Government programs offer money to buy IPG Photonics fiber lasers
OXFORD, Mass.—IPG Photonics Corp. in Oxford, Mass., maker of high-power fiber lasers and amplifiers, announced the availability of government programs that provide financial incentives for customers to purchase fiber lasers.
By Courtney Howard
OXFORD, Mass.—IPG Photonics Corp. in Oxford, Mass., maker of high-power fiber lasers and amplifiers, announced the availability of government programs that provide financial incentives for customers to purchase fiber lasers. Fiber lasers, which are considered to be more energy-efficient than conventional YAG and CO2 gas lasers, are well suited for the new financial assistance programs which promote the deployment of energy-efficient technologies.
One such program is the Clean Energy and Industrial Efficiency Program of the Massachusetts Department of Energy Resources (DOER). The DOER is now accepting applications for proven commercially available technologies with a minimum efficiency improvement of 25 percent into the industrial sector.
The DOER program is based on the United States Department of Energy’s Funding Opportunity Announcement for $156 million in awards to deploy energy-efficient technologies under the terms of the American Recovery and Reinvestment Act. There is no cap on the amount of funding per applicant.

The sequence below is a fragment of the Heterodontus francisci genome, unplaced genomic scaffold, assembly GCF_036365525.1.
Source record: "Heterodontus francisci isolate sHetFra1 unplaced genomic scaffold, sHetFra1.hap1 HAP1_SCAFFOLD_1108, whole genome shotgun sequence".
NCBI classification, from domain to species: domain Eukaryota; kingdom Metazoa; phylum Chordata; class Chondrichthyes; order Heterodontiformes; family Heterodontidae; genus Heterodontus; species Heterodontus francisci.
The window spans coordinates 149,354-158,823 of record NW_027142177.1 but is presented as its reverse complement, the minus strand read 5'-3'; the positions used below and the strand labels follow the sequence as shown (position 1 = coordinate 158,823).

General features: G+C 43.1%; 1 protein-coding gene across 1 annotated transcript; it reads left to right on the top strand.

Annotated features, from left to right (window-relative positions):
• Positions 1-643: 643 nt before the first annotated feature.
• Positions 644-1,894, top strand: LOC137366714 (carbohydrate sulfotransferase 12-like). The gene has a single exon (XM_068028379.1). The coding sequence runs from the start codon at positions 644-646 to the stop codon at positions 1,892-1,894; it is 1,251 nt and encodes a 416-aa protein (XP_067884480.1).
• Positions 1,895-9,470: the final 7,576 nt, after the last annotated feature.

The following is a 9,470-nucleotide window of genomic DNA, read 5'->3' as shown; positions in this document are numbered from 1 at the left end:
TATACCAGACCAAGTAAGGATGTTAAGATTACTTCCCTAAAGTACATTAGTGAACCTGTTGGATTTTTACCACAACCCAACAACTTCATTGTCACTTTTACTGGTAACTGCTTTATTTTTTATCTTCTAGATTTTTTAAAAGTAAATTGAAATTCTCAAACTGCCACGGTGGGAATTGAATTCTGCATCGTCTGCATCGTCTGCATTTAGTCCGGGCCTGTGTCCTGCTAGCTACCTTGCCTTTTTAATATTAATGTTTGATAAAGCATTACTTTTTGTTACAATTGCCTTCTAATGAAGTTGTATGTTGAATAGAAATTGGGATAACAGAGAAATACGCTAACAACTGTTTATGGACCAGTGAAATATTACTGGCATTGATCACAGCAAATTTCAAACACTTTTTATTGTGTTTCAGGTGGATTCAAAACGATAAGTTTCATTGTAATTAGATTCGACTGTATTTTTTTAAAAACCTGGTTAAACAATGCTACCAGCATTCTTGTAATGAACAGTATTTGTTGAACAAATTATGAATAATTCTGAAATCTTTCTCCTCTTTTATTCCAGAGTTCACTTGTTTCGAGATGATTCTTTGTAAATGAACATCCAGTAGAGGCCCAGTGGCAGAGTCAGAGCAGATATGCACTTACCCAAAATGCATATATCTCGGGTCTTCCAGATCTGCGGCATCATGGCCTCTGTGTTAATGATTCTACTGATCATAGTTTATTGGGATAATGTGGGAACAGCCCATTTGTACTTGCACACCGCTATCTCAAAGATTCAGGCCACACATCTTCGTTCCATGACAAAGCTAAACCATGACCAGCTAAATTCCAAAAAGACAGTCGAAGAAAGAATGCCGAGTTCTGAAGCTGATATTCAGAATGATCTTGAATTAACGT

Fiber lasers, a proven commercially available technology, convert electrical energy to optical energy 2 to 3 times more efficiently than diode-pumped YAG lasers, 3 times more efficiently than CO2 lasers, and 15 to 30 times more efficiently than lamp-pumped YAG lasers, according to a company representative. Because fiber lasers are more energy-efficient and place lower levels of thermal stress on their internal components, they have substantially less electrical requirements than compared to conventional lasers, he continues.
In addition to government programs subsidizing the switch to energy-efficient fiber lasers, electric utilities provide incentives to purchase fiber lasers. Many states offer rebate programs.
“Sometimes the capital cost of new equipment is a roadblock for utilizing more efficient equipment like fiber lasers,” says Bill Shiner, vice president of industrial markets. “With new incentives available from the government and utilities, customers can deploy IPG’s proven industrial lasers that provide improvement in energy efficiency, in addition to lower maintenance.”
For more information on the DOER program, visit http://sites.google.com/site/cleanenergyqanda/. The program has an application deadline of June 30, 2009. Similar programs are offered by other states and Canadian provinces.